Songwriter Samuel W. Beazley wrote in his song “The Gospel News”: “Tell the Word of Life to all who may be found wand’ring far from God. … Tell out the Gospel news; preach it, teach it, tell it, that all may know Jesus the savior, who loves them so. Spread abroad the Gospel news.” And that is what Wales R. Tyrrell, a Catholic layman, did by evangelizing to African-Americans on his faith journey with God in Virginia.
Mr. Tyrrell was born in Halifax County, Va., and was a school teacher by profession. After conversion into the Catholic Church for just four years, Mr. Tyrrell professed a deep desire to spread and infuse into the African-American community of Virginia the Gospel as taught by Catholics. Sister Addie Lorraine Walker, a School Sister of Notre Dame, in her lecture on Feb. 7 titled “The Black Catholic Experience,” stated that “after conversion into the church, Wales saw the situation of people of color and considered the church as a means to improve the quality of life for his people. Thus, Mr. Tyrrell sought to define a strategy.” Sister Addie quoted Mr. Tyrrell saying, “I must do something about the situation” and chiseled out a strategy and a level of autonomy towards the regeneration of a people.
In 1886, Mr. Tyrrell was hired to teach in the public school in Keswick located in Albermarle County, Va. A humble but positive man, he also taught and conducted Sunday school on the side, thus giving him the opportunity to put his strategy of evangelization in place to spread and teach the Gospel news according to his faith. To assist Mr. Tyrrell in his strategy, he asked Josephite Father John R. Slattery in January 1886 to travel from Richmond, Va., and conduct Mass. Father Slattery was convinced that African-Americans were the best to convert their race to Catholicism and wholeheartedly supported Mr. Tyrrell’s strategy of evangelization and uplifting his people.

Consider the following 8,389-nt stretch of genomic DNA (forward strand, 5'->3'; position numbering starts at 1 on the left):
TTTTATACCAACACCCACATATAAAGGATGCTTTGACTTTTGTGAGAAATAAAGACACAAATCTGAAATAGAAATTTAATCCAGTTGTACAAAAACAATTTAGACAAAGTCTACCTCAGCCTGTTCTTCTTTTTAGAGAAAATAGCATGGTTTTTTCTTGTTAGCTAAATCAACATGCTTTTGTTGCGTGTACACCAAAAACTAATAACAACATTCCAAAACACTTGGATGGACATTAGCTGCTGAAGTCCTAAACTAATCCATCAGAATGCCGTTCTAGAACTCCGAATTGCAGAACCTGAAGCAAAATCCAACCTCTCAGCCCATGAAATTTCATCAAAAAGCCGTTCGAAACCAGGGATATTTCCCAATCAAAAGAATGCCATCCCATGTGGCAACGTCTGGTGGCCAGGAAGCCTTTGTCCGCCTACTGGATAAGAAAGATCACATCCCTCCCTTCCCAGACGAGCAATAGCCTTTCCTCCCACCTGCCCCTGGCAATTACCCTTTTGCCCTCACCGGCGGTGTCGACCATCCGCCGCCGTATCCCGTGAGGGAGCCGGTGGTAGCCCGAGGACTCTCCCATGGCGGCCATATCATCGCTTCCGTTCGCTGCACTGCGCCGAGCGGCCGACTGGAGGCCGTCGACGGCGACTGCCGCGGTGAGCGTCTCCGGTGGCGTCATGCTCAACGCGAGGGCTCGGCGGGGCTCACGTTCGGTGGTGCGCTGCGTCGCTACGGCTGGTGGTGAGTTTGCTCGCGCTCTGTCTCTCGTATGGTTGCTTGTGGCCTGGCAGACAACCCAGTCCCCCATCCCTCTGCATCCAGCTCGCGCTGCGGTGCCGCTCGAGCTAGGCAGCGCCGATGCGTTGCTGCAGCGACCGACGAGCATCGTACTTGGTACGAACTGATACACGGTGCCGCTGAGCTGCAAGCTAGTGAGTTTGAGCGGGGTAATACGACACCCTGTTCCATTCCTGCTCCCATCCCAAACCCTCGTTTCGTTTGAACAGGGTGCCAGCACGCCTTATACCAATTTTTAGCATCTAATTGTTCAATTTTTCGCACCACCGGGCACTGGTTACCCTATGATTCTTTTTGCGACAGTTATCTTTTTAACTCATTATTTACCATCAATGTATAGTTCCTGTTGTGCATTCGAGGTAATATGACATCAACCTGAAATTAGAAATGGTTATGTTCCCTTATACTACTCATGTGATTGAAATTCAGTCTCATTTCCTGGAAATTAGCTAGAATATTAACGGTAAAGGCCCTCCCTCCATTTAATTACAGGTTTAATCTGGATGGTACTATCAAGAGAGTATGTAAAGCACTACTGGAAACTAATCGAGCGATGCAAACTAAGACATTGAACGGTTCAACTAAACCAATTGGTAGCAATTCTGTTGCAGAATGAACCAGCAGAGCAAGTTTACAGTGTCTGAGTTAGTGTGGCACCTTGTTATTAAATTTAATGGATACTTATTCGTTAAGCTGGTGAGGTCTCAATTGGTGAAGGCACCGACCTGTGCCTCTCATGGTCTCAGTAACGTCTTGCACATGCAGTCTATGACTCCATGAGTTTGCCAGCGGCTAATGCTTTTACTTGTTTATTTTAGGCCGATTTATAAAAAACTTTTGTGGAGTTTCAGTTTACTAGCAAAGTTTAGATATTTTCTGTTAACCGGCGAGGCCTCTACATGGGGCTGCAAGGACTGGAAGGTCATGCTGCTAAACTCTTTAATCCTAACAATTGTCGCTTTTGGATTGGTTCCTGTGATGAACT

Mr. Tyrrell states in his own handwritten account of his quests to teach and spread the Gospel of being brought before the public school board in Charlottesville, Va., as a result of three accusations related to his evangelization. His writings describe how in February 1887, the school board chairman read the charges against him of being Catholic, teaching a Sunday school composed of the students in the public school, leading them astray and also allowing a Catholic priest to preach in his room at school. It appeared that one minister of the Protestant faith called to testify was misinformed of Mr. Tyrrell’s actions, and one minister spoke on behalf of him. Mr. Tyrrell was instructed by the board not to discuss Catholicism while teaching at the school. This scenario shows that Catholicism was not welcome in some parts of Virginia and being African-American only exacerbated the situation. But nothing would stop Mr. Tyrrell from sharing and spreading the Gospel news to his people even though he faced prejudice because of his religion.
In August 1888, Mr. Tyrrell left with six other students for England to study at the preparatory seminary in Freshfield, only to return to the United States in January 1889 because of health problems to continue evangelization in Keswick. What made Mr. Tyrrell continue to spread the Gospel and to teach after not being able to complete his studies? One could say that Wales Tyrrell was like Stephen, the first martyr who was one of the great men of faith in the early church. Though he was not an apostle, Stephen holds a special place in Scripture because he was chosen to minister to the widows who were being cared for in Jerusalem. Though not an apostle or priest, Mr. Tyrrell was also a great man of faith and continued to be called to spread the Gospel, teaching to prepare young African-American men for entrance into Epiphany Apostolic College, which was a preparatory school for St. Joseph Seminary located in the Walbrook area of Baltimore.
Gwendolyn A. Lindsay is a parishioner of News All Saints in Baltimore.